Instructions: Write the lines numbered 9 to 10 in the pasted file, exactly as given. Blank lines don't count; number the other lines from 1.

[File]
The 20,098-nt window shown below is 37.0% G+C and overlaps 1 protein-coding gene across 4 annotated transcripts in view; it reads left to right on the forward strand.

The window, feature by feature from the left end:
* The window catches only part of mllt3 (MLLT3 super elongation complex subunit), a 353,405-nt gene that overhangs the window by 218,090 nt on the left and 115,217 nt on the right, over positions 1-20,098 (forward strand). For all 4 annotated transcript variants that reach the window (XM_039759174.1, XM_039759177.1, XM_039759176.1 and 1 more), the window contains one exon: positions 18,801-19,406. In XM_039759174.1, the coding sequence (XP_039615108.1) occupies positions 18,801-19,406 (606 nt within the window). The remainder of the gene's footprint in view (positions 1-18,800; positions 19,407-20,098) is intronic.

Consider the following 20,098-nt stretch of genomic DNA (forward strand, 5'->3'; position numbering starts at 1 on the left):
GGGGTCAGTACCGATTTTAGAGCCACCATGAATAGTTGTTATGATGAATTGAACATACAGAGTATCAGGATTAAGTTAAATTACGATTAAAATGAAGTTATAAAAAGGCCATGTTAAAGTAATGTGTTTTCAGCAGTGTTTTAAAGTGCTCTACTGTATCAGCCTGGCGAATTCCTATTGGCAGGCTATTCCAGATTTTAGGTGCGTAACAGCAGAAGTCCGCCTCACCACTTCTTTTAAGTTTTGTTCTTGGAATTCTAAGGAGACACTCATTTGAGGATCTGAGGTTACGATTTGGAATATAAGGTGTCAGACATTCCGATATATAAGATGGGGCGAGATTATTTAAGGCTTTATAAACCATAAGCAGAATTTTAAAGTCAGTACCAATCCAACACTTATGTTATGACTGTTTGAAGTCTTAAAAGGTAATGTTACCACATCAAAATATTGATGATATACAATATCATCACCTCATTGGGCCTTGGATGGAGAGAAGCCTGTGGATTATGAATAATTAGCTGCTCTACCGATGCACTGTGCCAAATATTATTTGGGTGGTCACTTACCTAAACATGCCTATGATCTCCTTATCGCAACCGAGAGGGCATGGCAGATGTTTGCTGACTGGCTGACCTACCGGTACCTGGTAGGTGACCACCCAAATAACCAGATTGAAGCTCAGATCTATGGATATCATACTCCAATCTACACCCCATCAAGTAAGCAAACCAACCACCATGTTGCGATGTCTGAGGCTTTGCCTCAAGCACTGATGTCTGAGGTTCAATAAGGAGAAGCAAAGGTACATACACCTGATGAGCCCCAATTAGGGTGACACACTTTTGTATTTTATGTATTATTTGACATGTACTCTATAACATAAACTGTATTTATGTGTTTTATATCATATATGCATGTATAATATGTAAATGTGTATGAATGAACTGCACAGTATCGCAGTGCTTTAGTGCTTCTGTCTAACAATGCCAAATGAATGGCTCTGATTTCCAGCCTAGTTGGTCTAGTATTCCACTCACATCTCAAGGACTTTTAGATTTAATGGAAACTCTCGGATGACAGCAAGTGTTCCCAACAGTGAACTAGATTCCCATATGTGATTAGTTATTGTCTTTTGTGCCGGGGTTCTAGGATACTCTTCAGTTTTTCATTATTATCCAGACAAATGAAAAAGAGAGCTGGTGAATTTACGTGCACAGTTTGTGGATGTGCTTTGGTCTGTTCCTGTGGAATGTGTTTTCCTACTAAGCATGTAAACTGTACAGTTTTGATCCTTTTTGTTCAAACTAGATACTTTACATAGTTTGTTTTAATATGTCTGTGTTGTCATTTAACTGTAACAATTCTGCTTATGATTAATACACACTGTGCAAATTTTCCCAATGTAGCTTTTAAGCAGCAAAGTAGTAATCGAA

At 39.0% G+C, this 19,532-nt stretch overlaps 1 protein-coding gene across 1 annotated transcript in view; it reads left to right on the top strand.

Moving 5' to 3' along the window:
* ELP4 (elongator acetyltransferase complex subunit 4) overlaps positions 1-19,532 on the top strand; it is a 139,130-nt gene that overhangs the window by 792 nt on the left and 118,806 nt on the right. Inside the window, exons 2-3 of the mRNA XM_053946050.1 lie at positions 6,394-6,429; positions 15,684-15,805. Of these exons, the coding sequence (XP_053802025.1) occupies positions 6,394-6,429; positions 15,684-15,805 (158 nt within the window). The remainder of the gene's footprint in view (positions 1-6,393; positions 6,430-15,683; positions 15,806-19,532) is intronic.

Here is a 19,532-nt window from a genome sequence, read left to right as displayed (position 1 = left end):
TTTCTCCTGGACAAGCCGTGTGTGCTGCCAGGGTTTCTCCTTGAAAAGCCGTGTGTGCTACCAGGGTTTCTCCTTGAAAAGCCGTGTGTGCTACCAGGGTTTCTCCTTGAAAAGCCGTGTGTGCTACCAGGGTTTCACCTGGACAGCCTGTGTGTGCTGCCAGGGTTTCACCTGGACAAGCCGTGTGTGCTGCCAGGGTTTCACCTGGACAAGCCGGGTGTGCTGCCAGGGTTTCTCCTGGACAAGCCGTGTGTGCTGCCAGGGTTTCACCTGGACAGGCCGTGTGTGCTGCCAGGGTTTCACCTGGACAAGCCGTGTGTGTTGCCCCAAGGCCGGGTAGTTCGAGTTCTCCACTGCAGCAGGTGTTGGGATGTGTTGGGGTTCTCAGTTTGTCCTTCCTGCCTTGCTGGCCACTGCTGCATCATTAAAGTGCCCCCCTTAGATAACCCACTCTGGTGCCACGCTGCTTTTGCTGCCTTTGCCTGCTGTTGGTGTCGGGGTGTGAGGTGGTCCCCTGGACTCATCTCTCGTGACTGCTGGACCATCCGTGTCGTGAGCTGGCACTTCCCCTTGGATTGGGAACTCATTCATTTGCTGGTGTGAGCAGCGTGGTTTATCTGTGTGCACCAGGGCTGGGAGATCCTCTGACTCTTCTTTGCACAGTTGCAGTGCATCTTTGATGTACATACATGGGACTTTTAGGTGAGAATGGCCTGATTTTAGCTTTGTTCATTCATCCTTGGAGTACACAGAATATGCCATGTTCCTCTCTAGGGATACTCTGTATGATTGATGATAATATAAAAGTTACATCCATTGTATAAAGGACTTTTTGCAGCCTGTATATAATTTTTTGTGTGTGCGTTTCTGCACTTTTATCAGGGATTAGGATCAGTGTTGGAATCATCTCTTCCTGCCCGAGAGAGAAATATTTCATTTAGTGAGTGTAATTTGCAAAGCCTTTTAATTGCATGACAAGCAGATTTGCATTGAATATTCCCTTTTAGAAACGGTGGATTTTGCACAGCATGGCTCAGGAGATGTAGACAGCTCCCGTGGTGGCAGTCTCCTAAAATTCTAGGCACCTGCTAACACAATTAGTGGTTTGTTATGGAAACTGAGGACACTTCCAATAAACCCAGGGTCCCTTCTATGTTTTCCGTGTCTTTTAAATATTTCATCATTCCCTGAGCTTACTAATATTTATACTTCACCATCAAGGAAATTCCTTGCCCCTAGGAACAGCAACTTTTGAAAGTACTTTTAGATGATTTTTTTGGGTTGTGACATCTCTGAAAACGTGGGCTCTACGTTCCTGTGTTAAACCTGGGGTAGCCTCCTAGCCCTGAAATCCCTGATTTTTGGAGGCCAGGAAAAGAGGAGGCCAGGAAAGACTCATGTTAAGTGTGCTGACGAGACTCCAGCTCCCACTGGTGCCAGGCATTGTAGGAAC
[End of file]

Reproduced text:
Here is a 19,532-nt window from a genome sequence, read left to right as displayed (position 1 = left end):
TTTCTCCTGGACAAGCCGTGTGTGCTGCCAGGGTTTCTCCTTGAAAAGCCGTGTGTGCTACCAGGGTTTCTCCTTGAAAAGCCGTGTGTGCTACCAGGGTTTCTCCTTGAAAAGCCGTGTGTGCTACCAGGGTTTCACCTGGACAGCCTGTGTGTGCTGCCAGGGTTTCACCTGGACAAGCCGTGTGTGCTGCCAGGGTTTCACCTGGACAAGCCGGGTGTGCTGCCAGGGTTTCTCCTGGACAAGCCGTGTGTGCTGCCAGGGTTTCACCTGGACAGGCCGTGTGTGCTGCCAGGGTTTCACCTGGACAAGCCGTGTGTGTTGCCCCAAGGCCGGGTAGTTCGAGTTCTCCACTGCAGCAGGTGTTGGGATGTGTTGGGGTTCTCAGTTTGTCCTTCCTGCCTTGCTGGCCACTGCTGCATCATTAAAGTGCCCCCCTTAGATAACCCACTCTGGTGCCACGCTGCTTTTGCTGCCTTTGCCTGCTGTTGGTGTCGGGGTGTGAGGTGGTCCCCTGGACTCATCTCTCGTGACTGCTGGACCATCCGTGTCGTGAGCTGGCACTTCCCCTTGGATTGGGAACTCATTCATTTGCTGGTGTGAGCAGCGTGGTTTATCTGTGTGCACCAGGGCTGGGAGATCCTCTGACTCTTCTTTGCACAGTTGCAGTGCATCTTTGATGTACATACATGGGACTTTTAGGTGAGAATGGCCTGATTTTAGCTTTGTTCATTCATCCTTGGAGTACACAGAATATGCCATGTTCCTCTCTAGGGATACTCTGTATGATTGATGATAATATAAAAGTTACATCCATTGTATAAAGGACTTTTTGCAGCCTGTATATAATTTTTTGTGTGTGCGTTTCTGCACTTTTATCAGGGATTAGGATCAGTGTTGGAATCATCTCTTCCTGCCCGAGAGAGAAATATTTCATTTAGTGAGTGTAATTTGCAAAGCCTTTTAATTGCATGACAAGCAGATTTGCATTGAATATTCCCTTTTAGAAACGGTGGATTTTGCACAGCATGGCTCAGGAGATGTAGACAGCTCCCGTGGTGGCAGTCTCCTAAAATTCTAGGCACCTGCTAACACAATTAGTGGTTTGTTATGGAAACTGAGGACACTTCCAATAAACCCAGGGTCCCTTCTATGTTTTCCGTGTCTTTTAAATATTTCATCATTCCCTGAGCTTACTAATATTTATACTTCACCATCAAGGAAATTCCTTGCCCCTAGGAACAGCAACTTTTGAAAGTACTTTTAGATGATTTTTTTGGGTTGTGACATCTCTGAAAACGTGGGCTCTACGTTCCTGTGTTAAACCTGGGGTAGCCTCCTAGCCCTGAAATCCCTGATTTTTGGAGGCCAGGAAAAGAGGAGGCCAGGAAAGACTCATGTTAAGTGTGCTGACGAGACTCCAGCTCCCACTGGTGCCAGGCATTGTAGGAAC